From the Archives: A Reflection from the first-annual Read Between the WINEs Summer Book Club!

Featuring  The Grace of Yes: Eight Virtues for Generous Living by Lisa Hendey.

Which would also become our first-annual WINE Winter Book Club!

By Stephanie Landsem

“And a yes to a life lived with integrity is a yes to a life lived wide open.”

This particular idea of living a “wide open” life resounds with me, especially as it is a theme in my latest book The Tomb: A Novel of Martha. In the book, Martha of Bethany struggles with this very idea. Everyone around her believes that she is a perfect, holy, and upright Jewish woman. Martha knows how wrong they are but feels she must maintain this false persona. Jesus, of course, loves her despite her flaws, imperfections, and very real sins. While it’s easy to see where Martha went wrong, it’s not always easy to see these same tendencies in ourselves.

The word integrity comes from the Latin adjective meaning “whole” or “complete.” When we use the phrase “structural integrity,” we refer to something that is strong, whole, and unable to be broken when put under stress. We can’t have integrity if we are divided—if the face we present to the outside world is not the same as our “real” selves, the self that God knows. Even on a good day, it is difficult to maintain this outward lie, and an impossible task when we are put under stress. Without integrity, we are bound to break down and not fulfill the ultimate plan that God has for our lives.

Lisa speaks about her “avatar,” the woman she wants the world to see, the perfect women who have it all together. In this age of Facebook and Twitter, it’s easier than ever to present a false front to the world—to compromise our integrity. We post our children’s faces when they are happy and smiling, our houses when they are clean, or our perfectly plated meals. No one sees the tantrums, the dirty dishes, the piles of laundry. We can do the same in our real-life encounters. When a friend asks how we are, we answer “fine,” when we really aren’t, or we list only our accomplishments and triumphs instead of our worries and failures.

But what’s the harm in hiding our weaknesses?

The harm is two-fold. First, when we present this false front, we’re denying others the chance to use their God-given gifts of compassion, encouragement, and counsel. When we don’t share our pain with them, they can’t help us and neither person can grow. Secondly, we might be compounding our friend’s own feelings of inadequacy and failure. After encountering my “perfection” or seeing my touched-up Facebook posts, she might say to herself, “Stephanie has it so together, what’s wrong with me?” when that’s not at all the truth, not even close.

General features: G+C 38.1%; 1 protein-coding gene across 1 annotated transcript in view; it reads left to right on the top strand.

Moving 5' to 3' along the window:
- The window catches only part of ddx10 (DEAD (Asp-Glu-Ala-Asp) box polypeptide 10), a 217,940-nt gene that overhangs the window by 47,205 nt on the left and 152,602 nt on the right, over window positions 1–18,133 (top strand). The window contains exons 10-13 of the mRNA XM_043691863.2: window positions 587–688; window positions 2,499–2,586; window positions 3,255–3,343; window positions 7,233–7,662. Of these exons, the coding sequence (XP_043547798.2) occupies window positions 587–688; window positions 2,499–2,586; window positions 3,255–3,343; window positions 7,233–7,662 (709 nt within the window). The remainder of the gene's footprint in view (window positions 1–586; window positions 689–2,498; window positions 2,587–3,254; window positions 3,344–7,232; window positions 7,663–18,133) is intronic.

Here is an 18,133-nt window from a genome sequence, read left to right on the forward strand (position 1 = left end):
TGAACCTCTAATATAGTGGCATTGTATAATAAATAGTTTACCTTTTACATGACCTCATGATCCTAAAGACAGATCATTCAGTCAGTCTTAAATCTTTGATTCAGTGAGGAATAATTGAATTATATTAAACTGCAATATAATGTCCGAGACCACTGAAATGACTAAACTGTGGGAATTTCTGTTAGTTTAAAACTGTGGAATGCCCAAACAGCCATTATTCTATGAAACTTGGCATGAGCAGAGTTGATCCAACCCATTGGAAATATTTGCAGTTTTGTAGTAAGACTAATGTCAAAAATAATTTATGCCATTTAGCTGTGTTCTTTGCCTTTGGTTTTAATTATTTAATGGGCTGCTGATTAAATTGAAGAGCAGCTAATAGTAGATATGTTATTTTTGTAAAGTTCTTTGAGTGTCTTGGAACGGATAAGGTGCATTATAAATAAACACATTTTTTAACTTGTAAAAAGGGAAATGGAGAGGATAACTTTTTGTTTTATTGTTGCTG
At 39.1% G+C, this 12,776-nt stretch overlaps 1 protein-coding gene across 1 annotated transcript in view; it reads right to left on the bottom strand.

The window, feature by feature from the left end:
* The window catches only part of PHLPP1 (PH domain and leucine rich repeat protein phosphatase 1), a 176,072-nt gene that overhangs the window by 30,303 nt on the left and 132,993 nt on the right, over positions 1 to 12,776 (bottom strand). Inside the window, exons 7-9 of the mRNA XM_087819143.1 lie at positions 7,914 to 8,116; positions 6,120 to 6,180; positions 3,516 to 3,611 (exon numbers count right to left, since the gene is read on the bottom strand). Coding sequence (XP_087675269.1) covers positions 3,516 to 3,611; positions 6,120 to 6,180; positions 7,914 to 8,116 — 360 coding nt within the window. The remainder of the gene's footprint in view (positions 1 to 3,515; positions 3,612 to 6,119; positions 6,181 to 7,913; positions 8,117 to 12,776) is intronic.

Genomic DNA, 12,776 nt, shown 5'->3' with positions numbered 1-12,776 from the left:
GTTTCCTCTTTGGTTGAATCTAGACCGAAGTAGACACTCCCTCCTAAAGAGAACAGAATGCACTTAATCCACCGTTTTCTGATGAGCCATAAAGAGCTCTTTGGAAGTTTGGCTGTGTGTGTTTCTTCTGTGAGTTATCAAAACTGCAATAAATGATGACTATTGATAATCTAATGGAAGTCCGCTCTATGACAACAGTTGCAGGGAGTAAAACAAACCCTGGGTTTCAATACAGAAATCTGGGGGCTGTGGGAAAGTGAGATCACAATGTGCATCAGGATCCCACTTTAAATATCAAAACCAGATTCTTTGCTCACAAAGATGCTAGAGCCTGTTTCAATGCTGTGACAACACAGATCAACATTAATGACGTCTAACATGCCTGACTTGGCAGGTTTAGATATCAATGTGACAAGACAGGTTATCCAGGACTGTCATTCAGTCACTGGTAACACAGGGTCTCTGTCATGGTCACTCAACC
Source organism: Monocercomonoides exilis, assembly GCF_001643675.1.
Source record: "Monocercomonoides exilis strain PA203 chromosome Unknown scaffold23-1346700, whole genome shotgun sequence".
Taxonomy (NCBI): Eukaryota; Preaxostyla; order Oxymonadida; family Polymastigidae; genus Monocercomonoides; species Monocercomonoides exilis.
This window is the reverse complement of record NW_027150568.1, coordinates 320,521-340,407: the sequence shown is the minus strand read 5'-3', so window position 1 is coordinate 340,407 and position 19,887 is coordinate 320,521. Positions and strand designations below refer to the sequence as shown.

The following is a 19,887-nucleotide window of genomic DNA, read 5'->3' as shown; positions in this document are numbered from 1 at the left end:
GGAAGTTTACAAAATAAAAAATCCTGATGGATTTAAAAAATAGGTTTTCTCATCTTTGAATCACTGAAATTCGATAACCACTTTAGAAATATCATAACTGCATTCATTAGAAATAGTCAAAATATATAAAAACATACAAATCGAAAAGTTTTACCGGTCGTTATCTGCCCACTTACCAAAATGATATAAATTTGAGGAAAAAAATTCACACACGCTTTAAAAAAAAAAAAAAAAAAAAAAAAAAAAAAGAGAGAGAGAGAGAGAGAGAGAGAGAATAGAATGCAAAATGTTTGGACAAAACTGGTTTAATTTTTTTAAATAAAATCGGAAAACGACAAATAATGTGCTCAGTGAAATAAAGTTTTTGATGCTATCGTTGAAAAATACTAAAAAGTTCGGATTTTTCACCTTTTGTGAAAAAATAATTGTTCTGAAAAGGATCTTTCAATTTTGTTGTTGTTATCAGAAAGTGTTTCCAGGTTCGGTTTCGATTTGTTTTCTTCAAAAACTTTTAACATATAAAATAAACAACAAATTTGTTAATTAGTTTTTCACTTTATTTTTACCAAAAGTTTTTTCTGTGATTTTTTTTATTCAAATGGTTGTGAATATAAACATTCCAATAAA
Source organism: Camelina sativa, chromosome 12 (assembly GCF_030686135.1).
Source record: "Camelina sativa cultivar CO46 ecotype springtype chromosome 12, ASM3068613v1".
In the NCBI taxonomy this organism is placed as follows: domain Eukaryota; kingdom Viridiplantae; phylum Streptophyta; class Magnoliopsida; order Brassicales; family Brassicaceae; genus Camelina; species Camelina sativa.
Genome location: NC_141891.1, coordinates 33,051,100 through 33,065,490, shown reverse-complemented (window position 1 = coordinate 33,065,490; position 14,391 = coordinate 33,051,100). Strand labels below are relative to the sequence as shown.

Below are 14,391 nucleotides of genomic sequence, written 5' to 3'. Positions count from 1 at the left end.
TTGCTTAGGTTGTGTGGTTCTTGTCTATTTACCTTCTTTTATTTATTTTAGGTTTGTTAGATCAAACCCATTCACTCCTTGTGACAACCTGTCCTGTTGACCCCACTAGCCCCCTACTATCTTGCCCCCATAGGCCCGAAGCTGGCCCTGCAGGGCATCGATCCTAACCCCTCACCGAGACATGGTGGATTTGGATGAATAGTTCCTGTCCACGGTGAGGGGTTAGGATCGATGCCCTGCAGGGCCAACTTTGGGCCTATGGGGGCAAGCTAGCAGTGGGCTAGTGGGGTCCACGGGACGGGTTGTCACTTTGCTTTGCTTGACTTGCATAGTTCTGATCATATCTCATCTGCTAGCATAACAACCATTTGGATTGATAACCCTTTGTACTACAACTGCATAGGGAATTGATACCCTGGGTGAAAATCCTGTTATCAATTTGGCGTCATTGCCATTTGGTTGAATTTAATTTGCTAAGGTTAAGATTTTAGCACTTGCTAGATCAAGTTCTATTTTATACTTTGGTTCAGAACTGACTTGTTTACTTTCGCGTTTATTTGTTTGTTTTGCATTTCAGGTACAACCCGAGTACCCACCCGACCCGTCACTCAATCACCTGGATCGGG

Integrity means honesty in who we are, even when that doesn’t look good to the outside world. It may be those very weaknesses that let us into another’s life and brings them closer to Jesus in a way that a perfect persona can’t do. Jesus knew all this. Perhaps this is why he chose the most imperfect of followers: doubters and betrayers, cowards and men with more pride than sense. He knew that it wasn’t going to be the perfect man or woman who would bring others to Him, it would be the imperfect ones … the ones just like us.

Does this mean we need to air our dirty laundry to everyone we meet? Of course not, but it does mean that we need to ask ourselves if our public face—the “avatar” that Lisa speaks of—is truly an authentic representation of ourselves. God knows us better than we know ourselves and loves us despite our weaknesses. He has a perfect plan for us, as flawed as we are, and it doesn’t include pretending to be someone different.

So let’s be real. Let’s be our authentic selves with all the messiness, struggle, and humility it will require. Let us be the one who reaches out to connect to others with compassion and grace and perhaps be the inspiration others need to seek God’s mercy.

To Ponder, Reflect and Discuss:

  1. Think about at your last conversation with an acquaintance or peruse your Facebook posts. Are you authentically representing yourself?
  2. How can you reach out to those who think they are the only ones struggling with their faults and failures, letting them know that they aren’t alone?
  3. Our structural integrity can only be maintained if we strengthen ourselves with prayer. What can you do today to increase your prayer life?


About the Author:

Stephanie Landsem is a wife, mother, lifelong Catholic, and author of authentic biblical fiction. The Living Water series (The Well, The Thief, and The Tomb: A Novel of Martha) is published by Simon & Schuster and based on encounters with Jesus in the Gospel of John. Stephanie has also contributed her unsurpassed fictional writing skills to WINE’s book club offerings — Walk in Her Sandals and Gaze Upon Jesus.

Visit Stephanie’s Web site for more information about her writing.